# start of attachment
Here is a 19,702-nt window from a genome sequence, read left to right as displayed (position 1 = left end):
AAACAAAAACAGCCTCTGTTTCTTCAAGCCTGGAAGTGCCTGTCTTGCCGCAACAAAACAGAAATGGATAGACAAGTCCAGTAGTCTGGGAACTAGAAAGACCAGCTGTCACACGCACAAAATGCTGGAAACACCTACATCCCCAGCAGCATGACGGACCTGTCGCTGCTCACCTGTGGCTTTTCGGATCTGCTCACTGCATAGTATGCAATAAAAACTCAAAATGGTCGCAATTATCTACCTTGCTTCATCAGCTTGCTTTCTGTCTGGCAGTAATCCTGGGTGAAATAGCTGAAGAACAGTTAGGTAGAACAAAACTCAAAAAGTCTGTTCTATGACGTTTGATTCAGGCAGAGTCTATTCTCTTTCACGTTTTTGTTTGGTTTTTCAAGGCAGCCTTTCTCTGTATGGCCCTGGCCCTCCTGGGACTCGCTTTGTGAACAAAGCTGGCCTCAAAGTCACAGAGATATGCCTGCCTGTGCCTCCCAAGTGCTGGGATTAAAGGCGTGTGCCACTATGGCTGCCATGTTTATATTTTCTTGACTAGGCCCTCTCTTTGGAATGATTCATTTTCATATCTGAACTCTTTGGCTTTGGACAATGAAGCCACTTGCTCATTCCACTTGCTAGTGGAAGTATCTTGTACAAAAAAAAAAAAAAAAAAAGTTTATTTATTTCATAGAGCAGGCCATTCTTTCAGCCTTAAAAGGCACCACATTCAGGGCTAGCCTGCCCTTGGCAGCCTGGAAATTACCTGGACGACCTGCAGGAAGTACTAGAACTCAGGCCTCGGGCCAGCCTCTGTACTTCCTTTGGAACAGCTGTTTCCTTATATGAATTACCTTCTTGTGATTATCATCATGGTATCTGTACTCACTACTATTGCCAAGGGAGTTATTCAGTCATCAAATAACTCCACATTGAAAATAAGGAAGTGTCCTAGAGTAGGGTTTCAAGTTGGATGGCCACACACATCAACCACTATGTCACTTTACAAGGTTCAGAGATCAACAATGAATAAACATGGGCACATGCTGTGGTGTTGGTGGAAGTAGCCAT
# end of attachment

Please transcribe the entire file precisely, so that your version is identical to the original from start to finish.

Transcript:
Here is a 19,702-nt window from a genome sequence, read left to right as displayed (position 1 = left end):
AAACAAAAACAGCCTCTGTTTCTTCAAGCCTGGAAGTGCCTGTCTTGCCGCAACAAAACAGAAATGGATAGACAAGTCCAGTAGTCTGGGAACTAGAAAGACCAGCTGTCACACGCACAAAATGCTGGAAACACCTACATCCCCAGCAGCATGACGGACCTGTCGCTGCTCACCTGTGGCTTTTCGGATCTGCTCACTGCATAGTATGCAATAAAAACTCAAAATGGTCGCAATTATCTACCTTGCTTCATCAGCTTGCTTTCTGTCTGGCAGTAATCCTGGGTGAAATAGCTGAAGAACAGTTAGGTAGAACAAAACTCAAAAAGTCTGTTCTATGACGTTTGATTCAGGCAGAGTCTATTCTCTTTCACGTTTTTGTTTGGTTTTTCAAGGCAGCCTTTCTCTGTATGGCCCTGGCCCTCCTGGGACTCGCTTTGTGAACAAAGCTGGCCTCAAAGTCACAGAGATATGCCTGCCTGTGCCTCCCAAGTGCTGGGATTAAAGGCGTGTGCCACTATGGCTGCCATGTTTATATTTTCTTGACTAGGCCCTCTCTTTGGAATGATTCATTTTCATATCTGAACTCTTTGGCTTTGGACAATGAAGCCACTTGCTCATTCCACTTGCTAGTGGAAGTATCTTGTACAAAAAAAAAAAAAAAAAAAGTTTATTTATTTCATAGAGCAGGCCATTCTTTCAGCCTTAAAAGGCACCACATTCAGGGCTAGCCTGCCCTTGGCAGCCTGGAAATTACCTGGACGACCTGCAGGAAGTACTAGAACTCAGGCCTCGGGCCAGCCTCTGTACTTCCTTTGGAACAGCTGTTTCCTTATATGAATTACCTTCTTGTGATTATCATCATGGTATCTGTACTCACTACTATTGCCAAGGGAGTTATTCAGTCATCAAATAACTCCACATTGAAAATAAGGAAGTGTCCTAGAGTAGGGTTTCAAGTTGGATGGCCACACACATCAACCACTATGTCACTTTACAAGGTTCAGAGATCAACAATGAATAAACATGGGCACATGCTGTGGTGTTGGTGGAAGTAGCCAT